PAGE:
On Wed, 10 Dec 2003, Sam Varshavchik wrote:
Chris Ricker writes:
> On Wed, 10 Dec 2003, Ronny Buchmann wrote: > >> If MDA and MUA try to access it at the same time, you run into problems when >> they don't agree on a locking scheme or when using NFS. >> >> Maildirs don't need locking. > > Not true. That's why what passes for the Maildir standard was revised > earlier this year, after people found out the hard way that the "locking > not needed" hype was losing their email....
I'm not aware of Bernstein doing anything like that.
If you're referring to adding milliseconds to the filename, nothing in the revised naming convention requires any kind of locking whatsoever. I'm not sure where that notion came from. Sounds like the usual suspects have been spraying FUD again.
I'm not saying it required locking, I'm saying one reason the revision was needed was due to lack of locking.
If you had some kind of locking in place you'd still have the same exact window of vulnerability, except that you would've had to have a slightly faster CPU/disk before you get nailed.
Look at why the file naming was revised -- PID recycling was causing non-unique filenames w/in a second, which in turn lead to collisions.
One way of looking at that is that the original Maildir convention was fine to still use with locking as protection against concurrency.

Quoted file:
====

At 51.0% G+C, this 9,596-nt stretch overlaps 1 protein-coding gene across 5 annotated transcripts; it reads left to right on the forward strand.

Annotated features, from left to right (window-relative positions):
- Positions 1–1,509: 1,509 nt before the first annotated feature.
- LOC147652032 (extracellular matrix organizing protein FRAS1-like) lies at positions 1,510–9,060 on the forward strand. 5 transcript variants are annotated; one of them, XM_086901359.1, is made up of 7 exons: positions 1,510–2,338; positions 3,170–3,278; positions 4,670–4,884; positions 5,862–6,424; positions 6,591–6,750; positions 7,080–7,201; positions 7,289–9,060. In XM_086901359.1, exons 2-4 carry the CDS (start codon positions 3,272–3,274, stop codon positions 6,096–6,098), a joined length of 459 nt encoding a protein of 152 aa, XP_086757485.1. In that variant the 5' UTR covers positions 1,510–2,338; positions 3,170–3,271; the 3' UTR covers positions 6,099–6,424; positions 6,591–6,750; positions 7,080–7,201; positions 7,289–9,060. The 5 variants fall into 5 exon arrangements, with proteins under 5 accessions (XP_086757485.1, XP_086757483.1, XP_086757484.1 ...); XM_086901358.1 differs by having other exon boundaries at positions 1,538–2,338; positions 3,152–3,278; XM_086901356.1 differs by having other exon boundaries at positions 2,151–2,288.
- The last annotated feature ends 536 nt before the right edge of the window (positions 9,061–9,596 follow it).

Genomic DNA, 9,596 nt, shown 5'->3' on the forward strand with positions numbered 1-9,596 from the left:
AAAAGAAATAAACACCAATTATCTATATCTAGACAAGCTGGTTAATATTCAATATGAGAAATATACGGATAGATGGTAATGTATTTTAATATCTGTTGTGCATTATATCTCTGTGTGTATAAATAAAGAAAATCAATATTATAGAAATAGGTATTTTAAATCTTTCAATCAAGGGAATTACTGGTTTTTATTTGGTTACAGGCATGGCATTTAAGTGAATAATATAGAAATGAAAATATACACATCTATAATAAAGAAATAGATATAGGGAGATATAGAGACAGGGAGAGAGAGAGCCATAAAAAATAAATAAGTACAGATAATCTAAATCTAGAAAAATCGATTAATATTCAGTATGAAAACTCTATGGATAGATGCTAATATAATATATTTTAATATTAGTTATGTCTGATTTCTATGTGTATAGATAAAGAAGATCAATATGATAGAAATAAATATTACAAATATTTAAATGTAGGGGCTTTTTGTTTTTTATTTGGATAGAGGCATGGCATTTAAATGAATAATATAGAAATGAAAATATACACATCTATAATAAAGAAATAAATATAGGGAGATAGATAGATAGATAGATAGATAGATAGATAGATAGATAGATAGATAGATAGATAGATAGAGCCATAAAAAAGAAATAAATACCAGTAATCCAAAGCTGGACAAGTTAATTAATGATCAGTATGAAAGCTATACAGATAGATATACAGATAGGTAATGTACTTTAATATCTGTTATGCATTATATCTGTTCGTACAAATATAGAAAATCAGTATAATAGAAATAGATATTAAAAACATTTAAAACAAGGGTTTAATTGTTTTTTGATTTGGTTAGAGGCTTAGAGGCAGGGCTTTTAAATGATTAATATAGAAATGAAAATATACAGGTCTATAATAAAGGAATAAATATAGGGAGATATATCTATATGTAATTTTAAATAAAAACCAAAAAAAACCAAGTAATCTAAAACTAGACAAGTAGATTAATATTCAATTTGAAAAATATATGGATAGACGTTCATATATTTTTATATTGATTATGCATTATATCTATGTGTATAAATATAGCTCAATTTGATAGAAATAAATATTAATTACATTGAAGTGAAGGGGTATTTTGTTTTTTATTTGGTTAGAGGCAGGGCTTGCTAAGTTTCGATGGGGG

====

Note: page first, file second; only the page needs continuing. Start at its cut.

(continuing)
The other way of looking at it is that the original standard was broken and truly unique filenames should have been chosen instead. As it
At the time, nobody was recycled PIDs in less than a second. In fact, there were some VERY good reasons AGAINST doing so; because it would've broken some things.
And I still believe that recycling PIDs in this fashion is a dumb idea. The explanation is that randomized PIDs improve “security”. Yes, but at the same time you've just opened up a bunch of new holes.
happens, djb changed the standard (though I don't think qmail got updated?)....
Similarly, what can happen when you mix products which implement Maildirs differently (ie, Postfix LDA does something like time.device#inode#.hostname now, while Mutt appears to still do something more like time.pid.hostname for the uniqueness in filenames)? Shouldn't locking be needed there?
There's an established filename creation convention. As long as everyone follows the same set of rules -- which provide a GREAT deal of leeway -- there's no collision. Even the older format, used by mutt, is not a problem because the collision could only occur if mutt terminates and its pid get recycled in the same second. The filename collision is only an issue for mail delivery agents, which get forked, unload a single message, and exit. It's not an issue for mail clients.
The updated filename generation convention does provide for a format that includes the device and the inode. Since the dev/ino tuple is always unique, there's no chance for a duplicate filename; and as long as the actual format used by Postfix follows the convention, it won't conflict with anything else that uses the same convention.
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